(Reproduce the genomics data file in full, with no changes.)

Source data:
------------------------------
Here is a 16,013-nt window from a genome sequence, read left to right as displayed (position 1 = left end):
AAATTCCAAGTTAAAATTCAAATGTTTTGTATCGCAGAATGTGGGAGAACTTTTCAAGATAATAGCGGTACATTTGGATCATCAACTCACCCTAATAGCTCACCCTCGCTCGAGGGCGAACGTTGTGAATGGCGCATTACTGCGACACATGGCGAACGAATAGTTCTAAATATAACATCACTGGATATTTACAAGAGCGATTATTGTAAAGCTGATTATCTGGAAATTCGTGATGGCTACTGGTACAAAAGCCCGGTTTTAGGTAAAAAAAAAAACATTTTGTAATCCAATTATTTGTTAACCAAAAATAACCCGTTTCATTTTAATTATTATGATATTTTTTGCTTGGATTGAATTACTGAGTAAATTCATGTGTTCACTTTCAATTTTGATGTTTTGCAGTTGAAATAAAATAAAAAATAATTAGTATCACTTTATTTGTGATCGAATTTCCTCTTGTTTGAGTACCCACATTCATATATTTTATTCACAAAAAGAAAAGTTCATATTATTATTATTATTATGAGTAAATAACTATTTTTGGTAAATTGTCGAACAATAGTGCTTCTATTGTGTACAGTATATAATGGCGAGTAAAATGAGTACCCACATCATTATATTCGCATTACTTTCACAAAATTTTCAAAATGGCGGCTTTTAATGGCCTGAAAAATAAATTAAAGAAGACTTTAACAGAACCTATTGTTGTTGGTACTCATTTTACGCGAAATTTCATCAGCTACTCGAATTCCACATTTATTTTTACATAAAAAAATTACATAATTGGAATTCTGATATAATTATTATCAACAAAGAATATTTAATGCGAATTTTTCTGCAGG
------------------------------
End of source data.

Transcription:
Here is a 16,013-nt window from a genome sequence, read left to right as displayed (position 1 = left end):
AAATTCCAAGTTAAAATTCAAATGTTTTGTATCGCAGAATGTGGGAGAACTTTTCAAGATAATAGCGGTACATTTGGATCATCAACTCACCCTAATAGCTCACCCTCGCTCGAGGGCGAACGTTGTGAATGGCGCATTACTGCGACACATGGCGAACGAATAGTTCTAAATATAACATCACTGGATATTTACAAGAGCGATTATTGTAAAGCTGATTATCTGGAAATTCGTGATGGCTACTGGTACAAAAGCCCGGTTTTAGGTAAAAAAAAAAACATTTTGTAATCCAATTATTTGTTAACCAAAAATAACCCGTTTCATTTTAATTATTATGATATTTTTTGCTTGGATTGAATTACTGAGTAAATTCATGTGTTCACTTTCAATTTTGATGTTTTGCAGTTGAAATAAAATAAAAAATAATTAGTATCACTTTATTTGTGATCGAATTTCCTCTTGTTTGAGTACCCACATTCATATATTTTATTCACAAAAAGAAAAGTTCATATTATTATTATTATTATGAGTAAATAACTATTTTTGGTAAATTGTCGAACAATAGTGCTTCTATTGTGTACAGTATATAATGGCGAGTAAAATGAGTACCCACATCATTATATTCGCATTACTTTCACAAAATTTTCAAAATGGCGGCTTTTAATGGCCTGAAAAATAAATTAAAGAAGACTTTAACAGAACCTATTGTTGTTGGTACTCATTTTACGCGAAATTTCATCAGCTACTCGAATTCCACATTTATTTTTACATAAAAAAATTACATAATTGGAATTCTGATATAATTATTATCAACAAAGAATATTTAATGCGAATTTTTCTGCAGG